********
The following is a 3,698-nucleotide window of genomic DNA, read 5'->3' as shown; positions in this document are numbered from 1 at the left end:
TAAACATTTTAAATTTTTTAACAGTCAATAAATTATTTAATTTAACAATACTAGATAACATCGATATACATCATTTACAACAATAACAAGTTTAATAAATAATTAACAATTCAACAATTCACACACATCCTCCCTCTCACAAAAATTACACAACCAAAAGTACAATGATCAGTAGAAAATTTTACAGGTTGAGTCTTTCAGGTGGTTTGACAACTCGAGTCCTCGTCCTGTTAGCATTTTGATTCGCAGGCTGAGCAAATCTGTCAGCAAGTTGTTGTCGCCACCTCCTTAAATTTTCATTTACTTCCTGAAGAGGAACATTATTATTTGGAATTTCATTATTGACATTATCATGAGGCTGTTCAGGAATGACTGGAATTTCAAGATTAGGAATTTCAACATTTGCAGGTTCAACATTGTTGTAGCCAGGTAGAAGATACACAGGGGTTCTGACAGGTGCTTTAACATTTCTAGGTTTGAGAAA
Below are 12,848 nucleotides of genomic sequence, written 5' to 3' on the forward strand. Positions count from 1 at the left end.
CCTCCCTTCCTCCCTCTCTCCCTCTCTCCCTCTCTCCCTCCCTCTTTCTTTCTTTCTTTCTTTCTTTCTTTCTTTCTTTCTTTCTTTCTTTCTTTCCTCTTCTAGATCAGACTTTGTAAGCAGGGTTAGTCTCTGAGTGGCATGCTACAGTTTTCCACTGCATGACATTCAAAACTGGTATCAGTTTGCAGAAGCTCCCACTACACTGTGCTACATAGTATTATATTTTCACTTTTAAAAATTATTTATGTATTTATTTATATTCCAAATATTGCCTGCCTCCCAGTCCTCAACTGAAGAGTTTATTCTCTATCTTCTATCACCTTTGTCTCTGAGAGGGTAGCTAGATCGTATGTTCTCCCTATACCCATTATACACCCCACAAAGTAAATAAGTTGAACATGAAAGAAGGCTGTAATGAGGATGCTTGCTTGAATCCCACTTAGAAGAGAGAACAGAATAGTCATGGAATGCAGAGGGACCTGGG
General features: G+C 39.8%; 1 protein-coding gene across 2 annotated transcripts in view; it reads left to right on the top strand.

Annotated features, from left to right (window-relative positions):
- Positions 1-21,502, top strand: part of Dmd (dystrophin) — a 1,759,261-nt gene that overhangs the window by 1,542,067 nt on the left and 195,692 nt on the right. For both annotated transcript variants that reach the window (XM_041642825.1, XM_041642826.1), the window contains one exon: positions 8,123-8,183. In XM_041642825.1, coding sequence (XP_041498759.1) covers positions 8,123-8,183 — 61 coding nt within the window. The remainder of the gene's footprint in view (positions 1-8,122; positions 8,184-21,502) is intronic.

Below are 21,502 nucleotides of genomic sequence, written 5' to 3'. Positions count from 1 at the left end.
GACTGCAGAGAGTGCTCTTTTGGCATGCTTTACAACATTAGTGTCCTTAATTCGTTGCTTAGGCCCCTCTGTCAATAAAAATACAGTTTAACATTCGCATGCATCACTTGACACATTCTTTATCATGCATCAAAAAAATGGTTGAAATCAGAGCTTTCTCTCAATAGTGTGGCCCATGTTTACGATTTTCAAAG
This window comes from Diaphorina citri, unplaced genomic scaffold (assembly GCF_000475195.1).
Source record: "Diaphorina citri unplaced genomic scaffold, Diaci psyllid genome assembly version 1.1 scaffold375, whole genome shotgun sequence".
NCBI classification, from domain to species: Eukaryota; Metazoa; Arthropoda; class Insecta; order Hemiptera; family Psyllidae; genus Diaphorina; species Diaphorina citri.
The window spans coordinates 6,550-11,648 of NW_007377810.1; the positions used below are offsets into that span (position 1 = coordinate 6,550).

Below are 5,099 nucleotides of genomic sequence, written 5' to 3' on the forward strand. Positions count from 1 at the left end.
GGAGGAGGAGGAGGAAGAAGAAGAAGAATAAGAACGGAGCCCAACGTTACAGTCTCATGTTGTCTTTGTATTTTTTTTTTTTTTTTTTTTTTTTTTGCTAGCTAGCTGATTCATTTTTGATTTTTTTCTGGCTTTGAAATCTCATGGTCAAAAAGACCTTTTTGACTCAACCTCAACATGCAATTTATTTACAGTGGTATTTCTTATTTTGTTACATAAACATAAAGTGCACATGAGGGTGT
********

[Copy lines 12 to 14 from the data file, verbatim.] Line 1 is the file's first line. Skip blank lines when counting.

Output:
NCBI classification, from domain to species: Eukaryota; Metazoa; Arthropoda; class Insecta; order Hemiptera; family Psyllidae; genus Diaphorina; species Diaphorina citri.
The window spans coordinates 6,550-11,648 of NW_007377810.1; the positions used below are offsets into that span (position 1 = coordinate 6,550).

Below are 5,099 nucleotides of genomic sequence, written 5' to 3' on the forward strand. Positions count from 1 at the left end.